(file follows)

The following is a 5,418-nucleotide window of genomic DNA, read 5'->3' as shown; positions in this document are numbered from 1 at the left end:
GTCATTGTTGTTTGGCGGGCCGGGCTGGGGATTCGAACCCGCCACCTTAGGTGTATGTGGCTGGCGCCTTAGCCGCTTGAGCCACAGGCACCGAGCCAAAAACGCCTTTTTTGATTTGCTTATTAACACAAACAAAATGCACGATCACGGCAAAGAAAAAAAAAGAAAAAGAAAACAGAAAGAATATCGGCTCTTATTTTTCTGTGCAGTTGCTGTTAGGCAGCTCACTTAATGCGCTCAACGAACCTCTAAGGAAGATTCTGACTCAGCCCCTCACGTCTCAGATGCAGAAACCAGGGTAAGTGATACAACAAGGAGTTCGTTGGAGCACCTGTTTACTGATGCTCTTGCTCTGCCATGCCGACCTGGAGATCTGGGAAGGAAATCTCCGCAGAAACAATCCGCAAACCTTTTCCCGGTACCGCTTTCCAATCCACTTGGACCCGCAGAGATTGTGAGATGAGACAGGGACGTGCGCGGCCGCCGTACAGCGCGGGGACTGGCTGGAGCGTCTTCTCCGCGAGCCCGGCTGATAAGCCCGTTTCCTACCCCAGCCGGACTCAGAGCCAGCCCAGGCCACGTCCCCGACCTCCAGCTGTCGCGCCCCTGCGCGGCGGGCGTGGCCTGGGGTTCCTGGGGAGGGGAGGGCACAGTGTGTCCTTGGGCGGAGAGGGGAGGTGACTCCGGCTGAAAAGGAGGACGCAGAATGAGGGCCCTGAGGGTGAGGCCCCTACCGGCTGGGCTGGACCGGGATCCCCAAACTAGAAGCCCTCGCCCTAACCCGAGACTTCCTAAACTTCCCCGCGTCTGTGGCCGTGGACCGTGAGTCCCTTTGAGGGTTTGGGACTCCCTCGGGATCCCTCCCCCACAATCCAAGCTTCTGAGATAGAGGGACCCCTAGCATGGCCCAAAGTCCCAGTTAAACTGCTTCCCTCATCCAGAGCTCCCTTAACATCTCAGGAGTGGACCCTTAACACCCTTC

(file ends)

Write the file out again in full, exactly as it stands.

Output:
The following is a 5,418-nucleotide window of genomic DNA, read 5'->3' as shown; positions in this document are numbered from 1 at the left end:
GTCATTGTTGTTTGGCGGGCCGGGCTGGGGATTCGAACCCGCCACCTTAGGTGTATGTGGCTGGCGCCTTAGCCGCTTGAGCCACAGGCACCGAGCCAAAAACGCCTTTTTTGATTTGCTTATTAACACAAACAAAATGCACGATCACGGCAAAGAAAAAAAAAGAAAAAGAAAACAGAAAGAATATCGGCTCTTATTTTTCTGTGCAGTTGCTGTTAGGCAGCTCACTTAATGCGCTCAACGAACCTCTAAGGAAGATTCTGACTCAGCCCCTCACGTCTCAGATGCAGAAACCAGGGTAAGTGATACAACAAGGAGTTCGTTGGAGCACCTGTTTACTGATGCTCTTGCTCTGCCATGCCGACCTGGAGATCTGGGAAGGAAATCTCCGCAGAAACAATCCGCAAACCTTTTCCCGGTACCGCTTTCCAATCCACTTGGACCCGCAGAGATTGTGAGATGAGACAGGGACGTGCGCGGCCGCCGTACAGCGCGGGGACTGGCTGGAGCGTCTTCTCCGCGAGCCCGGCTGATAAGCCCGTTTCCTACCCCAGCCGGACTCAGAGCCAGCCCAGGCCACGTCCCCGACCTCCAGCTGTCGCGCCCCTGCGCGGCGGGCGTGGCCTGGGGTTCCTGGGGAGGGGAGGGCACAGTGTGTCCTTGGGCGGAGAGGGGAGGTGACTCCGGCTGAAAAGGAGGACGCAGAATGAGGGCCCTGAGGGTGAGGCCCCTACCGGCTGGGCTGGACCGGGATCCCCAAACTAGAAGCCCTCGCCCTAACCCGAGACTTCCTAAACTTCCCCGCGTCTGTGGCCGTGGACCGTGAGTCCCTTTGAGGGTTTGGGACTCCCTCGGGATCCCTCCCCCACAATCCAAGCTTCTGAGATAGAGGGACCCCTAGCATGGCCCAAAGTCCCAGTTAAACTGCTTCCCTCATCCAGAGCTCCCTTAACATCTCAGGAGTGGACCCTTAACACCCTTC